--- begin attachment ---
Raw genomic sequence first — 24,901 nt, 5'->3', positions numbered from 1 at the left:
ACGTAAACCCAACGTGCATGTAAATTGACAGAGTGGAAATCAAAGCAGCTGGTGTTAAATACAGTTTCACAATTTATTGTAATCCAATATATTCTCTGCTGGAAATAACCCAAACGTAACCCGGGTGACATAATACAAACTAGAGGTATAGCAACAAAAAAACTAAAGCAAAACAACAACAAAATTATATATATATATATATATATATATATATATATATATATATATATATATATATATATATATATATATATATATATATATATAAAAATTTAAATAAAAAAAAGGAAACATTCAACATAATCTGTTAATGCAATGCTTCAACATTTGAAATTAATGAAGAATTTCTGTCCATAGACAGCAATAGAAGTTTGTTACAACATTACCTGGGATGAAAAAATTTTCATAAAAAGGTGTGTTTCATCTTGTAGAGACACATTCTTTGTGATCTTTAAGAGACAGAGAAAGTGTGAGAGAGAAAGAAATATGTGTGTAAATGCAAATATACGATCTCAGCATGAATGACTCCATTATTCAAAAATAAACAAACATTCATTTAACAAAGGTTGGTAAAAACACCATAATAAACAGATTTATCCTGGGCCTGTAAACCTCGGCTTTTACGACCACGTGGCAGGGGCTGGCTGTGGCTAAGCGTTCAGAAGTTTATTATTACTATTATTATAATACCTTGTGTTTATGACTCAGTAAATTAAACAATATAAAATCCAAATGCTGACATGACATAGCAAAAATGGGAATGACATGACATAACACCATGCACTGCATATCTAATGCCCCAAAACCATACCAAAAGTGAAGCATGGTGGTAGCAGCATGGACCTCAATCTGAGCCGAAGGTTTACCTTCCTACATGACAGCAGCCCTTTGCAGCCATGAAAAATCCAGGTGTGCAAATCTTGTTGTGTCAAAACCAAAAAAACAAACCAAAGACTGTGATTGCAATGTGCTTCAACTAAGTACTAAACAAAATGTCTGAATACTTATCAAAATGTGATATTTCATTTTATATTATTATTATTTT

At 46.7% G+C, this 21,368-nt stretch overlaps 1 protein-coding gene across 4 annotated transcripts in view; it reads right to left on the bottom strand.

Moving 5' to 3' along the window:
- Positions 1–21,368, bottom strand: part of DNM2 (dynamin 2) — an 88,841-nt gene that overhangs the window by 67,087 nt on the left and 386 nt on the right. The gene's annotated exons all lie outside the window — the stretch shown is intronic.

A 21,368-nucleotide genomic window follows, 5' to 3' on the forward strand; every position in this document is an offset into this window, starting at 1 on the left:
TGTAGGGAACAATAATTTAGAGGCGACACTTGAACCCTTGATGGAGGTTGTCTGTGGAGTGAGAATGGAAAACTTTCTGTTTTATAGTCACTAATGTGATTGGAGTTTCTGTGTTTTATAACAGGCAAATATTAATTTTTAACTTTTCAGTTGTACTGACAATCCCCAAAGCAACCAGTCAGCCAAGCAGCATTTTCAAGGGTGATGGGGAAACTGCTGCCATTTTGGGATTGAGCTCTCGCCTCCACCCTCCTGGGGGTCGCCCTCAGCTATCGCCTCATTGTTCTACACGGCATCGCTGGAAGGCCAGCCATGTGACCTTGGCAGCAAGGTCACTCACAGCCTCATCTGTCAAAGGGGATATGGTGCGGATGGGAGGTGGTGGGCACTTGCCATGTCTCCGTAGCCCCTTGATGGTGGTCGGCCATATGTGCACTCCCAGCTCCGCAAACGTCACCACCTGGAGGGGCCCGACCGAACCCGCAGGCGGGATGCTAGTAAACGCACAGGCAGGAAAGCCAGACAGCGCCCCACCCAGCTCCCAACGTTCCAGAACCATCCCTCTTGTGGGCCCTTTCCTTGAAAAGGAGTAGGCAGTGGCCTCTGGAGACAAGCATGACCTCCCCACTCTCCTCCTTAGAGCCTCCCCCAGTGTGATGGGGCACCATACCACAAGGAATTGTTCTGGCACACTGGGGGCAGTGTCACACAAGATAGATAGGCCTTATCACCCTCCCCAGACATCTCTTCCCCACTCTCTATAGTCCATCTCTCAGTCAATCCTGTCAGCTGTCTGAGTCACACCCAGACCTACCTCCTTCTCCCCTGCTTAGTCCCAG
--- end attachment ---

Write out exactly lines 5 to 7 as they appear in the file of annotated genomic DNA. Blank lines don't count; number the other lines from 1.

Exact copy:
- Positions 1–21,368, bottom strand: part of DNM2 (dynamin 2) — an 88,841-nt gene that overhangs the window by 67,087 nt on the left and 386 nt on the right. The gene's annotated exons all lie outside the window — the stretch shown is intronic.

A 21,368-nucleotide genomic window follows, 5' to 3' on the forward strand; every position in this document is an offset into this window, starting at 1 on the left:
TGTAGGGAACAATAATTTAGAGGCGACACTTGAACCCTTGATGGAGGTTGTCTGTGGAGTGAGAATGGAAAACTTTCTGTTTTATAGTCACTAATGTGATTGGAGTTTCTGTGTTTTATAACAGGCAAATATTAATTTTTAACTTTTCAGTTGTACTGACAATCCCCAAAGCAACCAGTCAGCCAAGCAGCATTTTCAAGGGTGATGGGGAAACTGCTGCCATTTTGGGATTGAGCTCTCGCCTCCACCCTCCTGGGGGTCGCCCTCAGCTATCGCCTCATTGTTCTACACGGCATCGCTGGAAGGCCAGCCATGTGACCTTGGCAGCAAGGTCACTCACAGCCTCATCTGTCAAAGGGGATATGGTGCGGATGGGAGGTGGTGGGCACTTGCCATGTCTCCGTAGCCCCTTGATGGTGGTCGGCCATATGTGCACTCCCAGCTCCGCAAACGTCACCACCTGGAGGGGCCCGACCGAACCCGCAGGCGGGATGCTAGTAAACGCACAGGCAGGAAAGCCAGACAGCGCCCCACCCAGCTCCCAACGTTCCAGAACCATCCCTCTTGTGGGCCCTTTCCTTGAAAAGGAGTAGGCAGTGGCCTCTGGAGACAAGCATGACCTCCCCACTCTCCTCCTTAGAGCCTCCCCCAGTGTGATGGGGCACCATACCACAAGGAATTGTTCTGGCACACTGGGGGCAGTGTCACACAAGATAGATAGGCCTTATCACCCTCCCCAGACATCTCTTCCCCACTCTCTATAGTCCATCTCTCAGTCAATCCTGTCAGCTGTCTGAGTCACACCCAGACCTACCTCCTTCTCCCCTGCTTAGTCCCAG